Brutalism is going through a rough period these days, with many great buildings under threat. (just have a look at F*uck Yea Brutalism if you don't know what it is) Architect Danforth Toan specialized in library design, and often wrapped them in a brutalist shell. One of his major works was Toronto's Robarts Library, with Toronto firm Mathers and Haldenby. Lindsey Roberts writes in Architect Magazine:
Toan was also an historic preservationist; Roberts continues:
At its opening in 1973, the Brutalist-style Robarts Library at the University of Toronto was said to be the largest academic building in the world, with each side of the equilateral-triangle-shaped building measuring 330 feet, and with enough space inside for 4,000 people and 1 million volumes. The library was impressive to more than just Toronto students; novelist Umberto Ecco wrote much of his 1983 novel, "The Name of the Rose," in the library, taking some of its features as inspiration for the secret library described in the book.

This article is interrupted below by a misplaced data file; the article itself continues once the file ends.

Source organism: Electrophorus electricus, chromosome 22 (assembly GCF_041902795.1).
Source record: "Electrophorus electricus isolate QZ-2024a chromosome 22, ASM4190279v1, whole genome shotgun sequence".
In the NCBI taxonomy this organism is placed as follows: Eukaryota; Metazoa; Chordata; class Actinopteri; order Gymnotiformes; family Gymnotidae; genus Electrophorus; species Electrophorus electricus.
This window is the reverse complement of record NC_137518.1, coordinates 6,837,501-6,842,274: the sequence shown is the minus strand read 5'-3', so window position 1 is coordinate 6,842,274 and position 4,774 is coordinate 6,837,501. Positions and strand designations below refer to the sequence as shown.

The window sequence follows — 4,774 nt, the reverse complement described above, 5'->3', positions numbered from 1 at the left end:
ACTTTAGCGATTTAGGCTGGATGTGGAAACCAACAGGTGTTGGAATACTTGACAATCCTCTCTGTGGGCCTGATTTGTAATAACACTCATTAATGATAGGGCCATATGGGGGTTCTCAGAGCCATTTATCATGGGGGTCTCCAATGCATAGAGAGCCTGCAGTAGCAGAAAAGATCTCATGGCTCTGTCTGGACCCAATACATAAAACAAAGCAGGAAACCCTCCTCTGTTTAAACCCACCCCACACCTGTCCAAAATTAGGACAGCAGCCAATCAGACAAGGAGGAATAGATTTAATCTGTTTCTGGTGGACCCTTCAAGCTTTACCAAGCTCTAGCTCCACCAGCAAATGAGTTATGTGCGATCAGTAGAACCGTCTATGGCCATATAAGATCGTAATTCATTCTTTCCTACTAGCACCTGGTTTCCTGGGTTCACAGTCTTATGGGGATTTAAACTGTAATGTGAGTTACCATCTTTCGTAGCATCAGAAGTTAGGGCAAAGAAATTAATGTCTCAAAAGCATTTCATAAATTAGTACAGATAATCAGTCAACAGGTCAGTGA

It is perhaps appropriate that Toan, designer of a few Brutalist buildings, was also active in historic preservation, finding himself at the center of the Vinyl Wars in 1994 in Tappan, opposing the use of vinyl siding on historic homes.
Danforth Toens, dead at 94.
Here is why I liked the Robarts and brutalism in general: On The Case For Saving Ugly Buildings